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#128. Context and Power in Contemporary Planning Towards Reflexive Power Analytics

6 November 2005


Authors: Ricardo Cardoso

Publication Date: 2005

Planning is an interventional activity concerned with transformative action that shapes society’s future through perennial recreations of its structures and institutions.  In that sense, striving to reconstruct socioeconomic and environmental structural configurations using collective capacities for human agency within unavoidably multidiverse societies, its interventions are unquestionably political (Harvey, 2000a;  Tewdwr-Jones, 1999). This means that planning is not only a means of social and ecological restructuring action, but also a value-laden political activity within which collective and interactive processes of  negotiation take place "between persons  seeking to change each other and the world, as well as themselves" (Harvey, 2000a: 235;  Healey, 1985; Tewdwr Jones, 1999).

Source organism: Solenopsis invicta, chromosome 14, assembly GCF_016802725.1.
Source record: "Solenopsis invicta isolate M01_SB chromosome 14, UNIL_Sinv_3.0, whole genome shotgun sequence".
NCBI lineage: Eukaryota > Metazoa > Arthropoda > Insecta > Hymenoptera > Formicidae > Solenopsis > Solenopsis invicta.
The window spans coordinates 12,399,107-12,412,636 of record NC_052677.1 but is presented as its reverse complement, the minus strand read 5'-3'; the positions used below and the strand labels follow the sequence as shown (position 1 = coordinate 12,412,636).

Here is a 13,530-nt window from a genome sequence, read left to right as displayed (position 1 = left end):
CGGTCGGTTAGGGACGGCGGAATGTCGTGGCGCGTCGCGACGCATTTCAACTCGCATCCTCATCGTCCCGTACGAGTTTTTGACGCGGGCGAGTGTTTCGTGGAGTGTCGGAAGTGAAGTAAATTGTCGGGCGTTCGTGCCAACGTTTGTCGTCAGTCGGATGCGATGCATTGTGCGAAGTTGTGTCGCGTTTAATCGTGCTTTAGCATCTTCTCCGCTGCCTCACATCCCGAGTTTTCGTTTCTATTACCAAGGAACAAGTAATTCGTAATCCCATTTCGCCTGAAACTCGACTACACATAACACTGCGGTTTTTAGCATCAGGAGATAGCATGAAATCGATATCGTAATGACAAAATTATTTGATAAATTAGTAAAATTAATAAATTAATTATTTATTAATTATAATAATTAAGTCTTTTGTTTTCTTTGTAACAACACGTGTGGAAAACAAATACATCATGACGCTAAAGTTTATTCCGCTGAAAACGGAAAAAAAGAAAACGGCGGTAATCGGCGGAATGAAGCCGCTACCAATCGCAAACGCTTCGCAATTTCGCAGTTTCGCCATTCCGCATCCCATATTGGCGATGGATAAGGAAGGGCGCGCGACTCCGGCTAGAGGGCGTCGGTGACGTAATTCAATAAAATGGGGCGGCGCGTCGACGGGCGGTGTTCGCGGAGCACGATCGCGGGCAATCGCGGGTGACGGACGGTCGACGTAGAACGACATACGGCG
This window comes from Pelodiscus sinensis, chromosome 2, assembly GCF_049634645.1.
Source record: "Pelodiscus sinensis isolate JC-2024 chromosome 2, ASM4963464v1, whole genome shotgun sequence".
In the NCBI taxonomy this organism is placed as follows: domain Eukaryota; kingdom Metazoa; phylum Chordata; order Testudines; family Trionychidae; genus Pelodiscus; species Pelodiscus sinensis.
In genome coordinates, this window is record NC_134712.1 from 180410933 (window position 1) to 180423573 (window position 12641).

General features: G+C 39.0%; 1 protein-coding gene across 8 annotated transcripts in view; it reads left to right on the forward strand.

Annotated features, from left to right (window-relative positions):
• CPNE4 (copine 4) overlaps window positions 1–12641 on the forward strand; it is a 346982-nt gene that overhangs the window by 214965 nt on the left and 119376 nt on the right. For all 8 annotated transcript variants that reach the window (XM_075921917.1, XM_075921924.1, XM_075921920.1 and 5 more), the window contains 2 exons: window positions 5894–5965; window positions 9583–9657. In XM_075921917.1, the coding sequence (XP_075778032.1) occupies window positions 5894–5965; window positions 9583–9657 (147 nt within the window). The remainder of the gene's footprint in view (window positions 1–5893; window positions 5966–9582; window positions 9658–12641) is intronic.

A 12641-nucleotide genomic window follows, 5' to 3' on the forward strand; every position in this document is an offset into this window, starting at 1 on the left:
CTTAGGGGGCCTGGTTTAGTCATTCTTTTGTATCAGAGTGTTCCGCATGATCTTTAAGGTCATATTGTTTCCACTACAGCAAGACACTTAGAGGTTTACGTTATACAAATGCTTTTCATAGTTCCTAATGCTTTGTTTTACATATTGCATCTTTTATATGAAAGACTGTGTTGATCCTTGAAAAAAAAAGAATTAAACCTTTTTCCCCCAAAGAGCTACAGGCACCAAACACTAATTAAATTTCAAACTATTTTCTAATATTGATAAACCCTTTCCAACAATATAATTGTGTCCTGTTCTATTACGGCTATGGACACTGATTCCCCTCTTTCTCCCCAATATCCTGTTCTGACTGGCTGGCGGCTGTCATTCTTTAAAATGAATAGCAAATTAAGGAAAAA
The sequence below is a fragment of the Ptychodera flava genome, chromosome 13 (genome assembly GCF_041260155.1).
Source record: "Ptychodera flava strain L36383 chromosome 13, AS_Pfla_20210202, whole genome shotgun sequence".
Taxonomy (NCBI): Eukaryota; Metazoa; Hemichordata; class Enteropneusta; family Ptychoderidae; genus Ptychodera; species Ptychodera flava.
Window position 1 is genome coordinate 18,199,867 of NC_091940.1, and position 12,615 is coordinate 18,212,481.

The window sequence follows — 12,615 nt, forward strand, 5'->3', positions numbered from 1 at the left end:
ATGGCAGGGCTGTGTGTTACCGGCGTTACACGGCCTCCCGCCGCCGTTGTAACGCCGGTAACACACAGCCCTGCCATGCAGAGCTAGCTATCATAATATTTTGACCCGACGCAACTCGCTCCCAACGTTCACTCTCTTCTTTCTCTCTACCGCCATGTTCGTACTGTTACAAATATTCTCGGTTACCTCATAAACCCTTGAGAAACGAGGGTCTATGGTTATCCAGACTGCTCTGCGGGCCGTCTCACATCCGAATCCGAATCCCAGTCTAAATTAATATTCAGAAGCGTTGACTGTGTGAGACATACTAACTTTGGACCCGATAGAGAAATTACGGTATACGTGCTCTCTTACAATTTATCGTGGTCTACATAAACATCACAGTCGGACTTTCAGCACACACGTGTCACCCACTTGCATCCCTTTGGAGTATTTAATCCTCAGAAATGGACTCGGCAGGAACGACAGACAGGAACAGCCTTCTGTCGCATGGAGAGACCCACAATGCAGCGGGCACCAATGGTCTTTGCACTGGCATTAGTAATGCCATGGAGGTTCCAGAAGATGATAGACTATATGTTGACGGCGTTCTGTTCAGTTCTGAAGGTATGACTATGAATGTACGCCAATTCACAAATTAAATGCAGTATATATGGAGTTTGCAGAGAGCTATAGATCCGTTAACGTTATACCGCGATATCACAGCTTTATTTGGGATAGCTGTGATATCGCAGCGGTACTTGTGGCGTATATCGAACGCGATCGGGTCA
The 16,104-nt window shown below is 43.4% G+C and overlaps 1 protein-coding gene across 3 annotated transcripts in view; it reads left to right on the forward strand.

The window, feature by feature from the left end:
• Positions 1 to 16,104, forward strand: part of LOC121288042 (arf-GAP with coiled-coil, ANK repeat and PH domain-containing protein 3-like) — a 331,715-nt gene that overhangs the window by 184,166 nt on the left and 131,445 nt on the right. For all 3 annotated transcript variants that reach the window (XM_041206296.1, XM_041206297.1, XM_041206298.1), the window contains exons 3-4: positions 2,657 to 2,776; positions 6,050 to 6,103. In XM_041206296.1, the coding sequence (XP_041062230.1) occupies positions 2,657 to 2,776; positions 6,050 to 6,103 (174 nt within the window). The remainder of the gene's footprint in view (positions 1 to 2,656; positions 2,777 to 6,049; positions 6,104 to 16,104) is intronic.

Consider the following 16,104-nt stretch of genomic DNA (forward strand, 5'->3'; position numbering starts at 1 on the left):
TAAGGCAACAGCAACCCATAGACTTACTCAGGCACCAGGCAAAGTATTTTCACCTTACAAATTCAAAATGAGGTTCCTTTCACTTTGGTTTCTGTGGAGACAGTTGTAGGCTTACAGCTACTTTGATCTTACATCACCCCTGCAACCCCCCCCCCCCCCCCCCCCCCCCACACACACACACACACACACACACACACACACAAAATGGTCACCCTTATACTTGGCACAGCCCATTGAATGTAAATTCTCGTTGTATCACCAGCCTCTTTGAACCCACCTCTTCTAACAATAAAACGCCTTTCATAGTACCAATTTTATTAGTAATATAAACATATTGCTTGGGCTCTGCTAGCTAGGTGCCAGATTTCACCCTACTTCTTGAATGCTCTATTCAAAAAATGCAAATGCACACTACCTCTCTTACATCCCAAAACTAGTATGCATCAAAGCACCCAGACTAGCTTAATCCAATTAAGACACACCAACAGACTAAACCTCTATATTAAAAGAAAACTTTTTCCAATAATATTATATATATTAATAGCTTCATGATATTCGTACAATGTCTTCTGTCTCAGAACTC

I would argue here (alongside with many others) that, as such its restructuring political practices must be guided by a principle of social  justice. This is not saying that other principles, like efficiency, should not be considered as providing essential guidance for transformative action. It does, however, imply a view of planning as an activity primarily orientated to change to world towards a more socially just society. But what does social justice means in the context of planning? What does it entail?

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